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January 28, 2000 - Image 4

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The Michigan Daily, 2000-01-28

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4 - The Michigan Daily - Monday, January 28, 2000

~th irIigr t ]&dg

After a combined seven years, effort goes out the door

420 Maynard Street
Ann Arbor, MI 48109
dailyletters@umich. ecdu
Edited and managed by
students and a monkey at the
University of Michigan

HEATHER KAMINS
Editor in Chief
JEFFREY KOSSEFF
DAVID WALLACE
Editorial Page Editors

Unless otherwise noted, unsigned editorials reflect the opinion of the majority of the
Daily's editorial board. All other articles, letters and cartoons do not necessarily reflect
the opinion of The Michigan Daily.

To the leter writers:.
For the love of God, don't use passive voice
H ey, do you notice we're not running severe abuse of the 300 word limit. We've
any letters to the editor today? You checked the names attached to these letters,
know why? Because most of you are punks and we've yet to see "Shakespeare" or
and suckas. "Yeats." So we're chopping them down.

Dave: All right, Jeff, here we go, fastest
column ever written. I type a line, you
type a line. It's been a great ride.
Jeff: But sometimes it's been like a tour
through hell. I don't believe in hell, but if I
did, it would involve dealing with some of the
people we've met during
our time as editorial
page editors.
D: Right. OK, I'm
going to change topics
now. Um, so how about,
those Bears?
J: You mean my high
school football team?'
D: You know, we
could save a lot of time
if we wrote this column
in our own handwriting
on the page. Why didn't Jeffrey
we think of that earlier? and Davii
J: First, we're drunk.
Second we've typed all aye l
our other columns. Excellent
Remember, precedent is
a huge part of this page.
It constrains every decision we've made.
D: Jeff, why'd you erase the part about
your handwriting. I had a good joke. I was
going to mention that I could never tell if one
of your notes said "Edit board at 4" or "Quick,
get my pills!"
J: During most of our edit boards, I wish I
had pills. Although I've never been addicted
to illegal substances, edit board always
seemed like the ideal place to start.
D: And many did. Did you see half the
things we ran?
J: I disagreed with a lot of our editorials in
principle, but you have to remember that we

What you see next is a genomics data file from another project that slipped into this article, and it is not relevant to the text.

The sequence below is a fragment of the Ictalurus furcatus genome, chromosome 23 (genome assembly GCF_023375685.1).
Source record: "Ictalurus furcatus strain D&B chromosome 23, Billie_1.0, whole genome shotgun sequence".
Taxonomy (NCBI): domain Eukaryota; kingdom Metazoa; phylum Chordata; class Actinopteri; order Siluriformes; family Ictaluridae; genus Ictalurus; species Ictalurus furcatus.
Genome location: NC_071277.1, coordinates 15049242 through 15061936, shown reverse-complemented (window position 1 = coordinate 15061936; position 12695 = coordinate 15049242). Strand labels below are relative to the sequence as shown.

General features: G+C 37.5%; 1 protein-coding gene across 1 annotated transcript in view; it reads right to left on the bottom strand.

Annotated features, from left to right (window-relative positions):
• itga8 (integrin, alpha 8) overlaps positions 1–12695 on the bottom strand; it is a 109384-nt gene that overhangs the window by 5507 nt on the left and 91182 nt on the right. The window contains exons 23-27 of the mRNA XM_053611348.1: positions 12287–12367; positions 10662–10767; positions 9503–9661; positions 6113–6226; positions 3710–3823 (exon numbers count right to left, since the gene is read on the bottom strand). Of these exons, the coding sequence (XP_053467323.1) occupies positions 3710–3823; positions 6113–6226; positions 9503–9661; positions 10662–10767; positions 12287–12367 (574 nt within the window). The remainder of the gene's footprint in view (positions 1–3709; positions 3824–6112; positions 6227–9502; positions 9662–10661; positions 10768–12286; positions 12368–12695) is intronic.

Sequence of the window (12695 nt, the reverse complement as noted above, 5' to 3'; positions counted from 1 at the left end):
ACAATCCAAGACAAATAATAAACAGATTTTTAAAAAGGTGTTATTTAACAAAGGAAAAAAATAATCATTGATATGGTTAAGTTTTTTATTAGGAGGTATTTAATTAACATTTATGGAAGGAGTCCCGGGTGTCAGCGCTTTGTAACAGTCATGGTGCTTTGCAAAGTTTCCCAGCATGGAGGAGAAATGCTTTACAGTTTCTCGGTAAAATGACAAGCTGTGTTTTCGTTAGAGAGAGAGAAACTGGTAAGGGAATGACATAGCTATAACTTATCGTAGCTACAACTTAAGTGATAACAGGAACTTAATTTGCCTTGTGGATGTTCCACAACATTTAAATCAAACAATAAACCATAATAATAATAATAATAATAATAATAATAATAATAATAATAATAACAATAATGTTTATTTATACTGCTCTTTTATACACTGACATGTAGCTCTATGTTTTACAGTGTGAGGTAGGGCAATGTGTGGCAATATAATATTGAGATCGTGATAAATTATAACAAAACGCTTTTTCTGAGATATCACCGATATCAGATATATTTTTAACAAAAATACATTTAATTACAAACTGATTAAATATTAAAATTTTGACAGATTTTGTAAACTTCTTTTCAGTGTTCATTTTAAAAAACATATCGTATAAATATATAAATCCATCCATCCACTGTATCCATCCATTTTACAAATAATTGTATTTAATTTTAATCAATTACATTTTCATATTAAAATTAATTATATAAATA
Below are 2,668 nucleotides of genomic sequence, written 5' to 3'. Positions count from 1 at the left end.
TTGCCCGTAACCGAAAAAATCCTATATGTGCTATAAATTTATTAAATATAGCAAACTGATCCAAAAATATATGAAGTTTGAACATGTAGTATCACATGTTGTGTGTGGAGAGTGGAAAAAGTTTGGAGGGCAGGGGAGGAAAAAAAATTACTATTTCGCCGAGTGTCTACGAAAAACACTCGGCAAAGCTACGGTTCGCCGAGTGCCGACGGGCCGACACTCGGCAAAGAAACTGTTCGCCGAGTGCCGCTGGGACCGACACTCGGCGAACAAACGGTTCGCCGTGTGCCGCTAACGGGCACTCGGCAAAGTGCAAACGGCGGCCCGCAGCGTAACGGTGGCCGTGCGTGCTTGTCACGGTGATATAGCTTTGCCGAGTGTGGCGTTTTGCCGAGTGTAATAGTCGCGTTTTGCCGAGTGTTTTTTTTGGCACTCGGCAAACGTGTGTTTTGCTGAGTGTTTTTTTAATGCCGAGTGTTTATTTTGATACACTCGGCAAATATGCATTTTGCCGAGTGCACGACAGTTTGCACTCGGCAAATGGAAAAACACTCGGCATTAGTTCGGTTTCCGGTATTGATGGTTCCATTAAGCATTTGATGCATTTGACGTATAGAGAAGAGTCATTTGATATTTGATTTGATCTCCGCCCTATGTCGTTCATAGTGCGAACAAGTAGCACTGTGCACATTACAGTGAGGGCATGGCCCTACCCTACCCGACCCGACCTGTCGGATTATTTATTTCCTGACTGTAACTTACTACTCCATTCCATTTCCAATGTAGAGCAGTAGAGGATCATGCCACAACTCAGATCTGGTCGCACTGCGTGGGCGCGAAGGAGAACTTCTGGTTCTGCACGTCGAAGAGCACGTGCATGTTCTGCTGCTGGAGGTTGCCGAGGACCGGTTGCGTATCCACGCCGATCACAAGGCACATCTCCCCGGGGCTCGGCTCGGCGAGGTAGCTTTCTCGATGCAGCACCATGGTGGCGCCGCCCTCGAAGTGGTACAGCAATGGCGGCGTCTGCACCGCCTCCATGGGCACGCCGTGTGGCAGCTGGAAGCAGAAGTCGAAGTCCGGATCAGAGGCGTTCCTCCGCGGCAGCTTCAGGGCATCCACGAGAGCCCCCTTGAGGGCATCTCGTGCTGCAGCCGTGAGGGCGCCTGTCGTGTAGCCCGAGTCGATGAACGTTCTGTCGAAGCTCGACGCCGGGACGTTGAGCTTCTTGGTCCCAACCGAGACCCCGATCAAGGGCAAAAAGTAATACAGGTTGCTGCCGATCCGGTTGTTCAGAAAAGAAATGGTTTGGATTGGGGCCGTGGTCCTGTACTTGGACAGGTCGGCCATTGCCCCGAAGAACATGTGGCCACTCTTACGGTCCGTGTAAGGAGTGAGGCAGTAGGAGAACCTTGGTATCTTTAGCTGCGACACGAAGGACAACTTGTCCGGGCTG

have to follow our page's precedent.
D: And if I bothered to find out what that
means, I would certainly have supported the
policy.

rI

J: At this point, I don't know what it
means either. But that's what the alcohol does.
D: Well, Jeopardy night's a little quieter
than I expected.
J: Hey - let's explain to the non-Dailyites
what Jeopardy is. Today is the last paper for
the senior editors. No
underclassmen are
allowed in the building.
The seniors have a
feast, get drunk and put
out a quality publica-
tion. And we also climb
to the attic, which you
only visit on your last
night at the Daily. It's
very Lord of the Flies.
D: I probably
should read Lord of the
Kosseff Flies in case I become
' Wallace an English teacher. You
succinctly explained
d e t-Jeopardy night, and I
Adventure will return to my
thoughts on it in a
moment. Hey, what do
you think happened to all the staffers and
potential staffers we lost along the way?
J: We remember them on the back page.
But I don't care about them. They're wimps.
Hey - you're not going to be an English
teacher. I thought we were going to take over
the New York Times's editorial page.
D: You're right. I completely forgot. Well,
we'll have to gas up the Taurus and drive out
there and take up our offices. We'll change the
quote to "All the news that's fit to print, and
some that isn't."
J: Like viewpoints from those people who
write us every day.
D: Absolutely. You think the New York
Times ever ran a column like this?
J: I doubt it. Maureen Dowd isn't talented
enough. But she's getting there.

D: Yes, she's well on her way. She only has
one more Pulitzer than us, but we're only 21.
Some record. What do you think will happen
to the page when we're gone?
J: It will crumble. There shall be no more
opinions once Wallace and Kosseff are gone.
D: Agreed. All yield to the holy egoism of
our genius.
J: That's what editorial writing is all abou
One part egoism, one part logic, one part clea
writing and one part rum.
D: For the record, I'm not drunk
(Potentially future presidential campaign sav-
ing disclaimer only I think is funny). Hey, I
said I'd come back to the Jeopardy issue. You
know why I think we really put it out?
J: Why, oh sober one?
D: Because we've got nothing left to
prove. After a year, there's no distance left to
run.
J: Wow, you're getting a little too deep o&
me. You sound like a fortune cookie.
D: Just trying to inject some culture into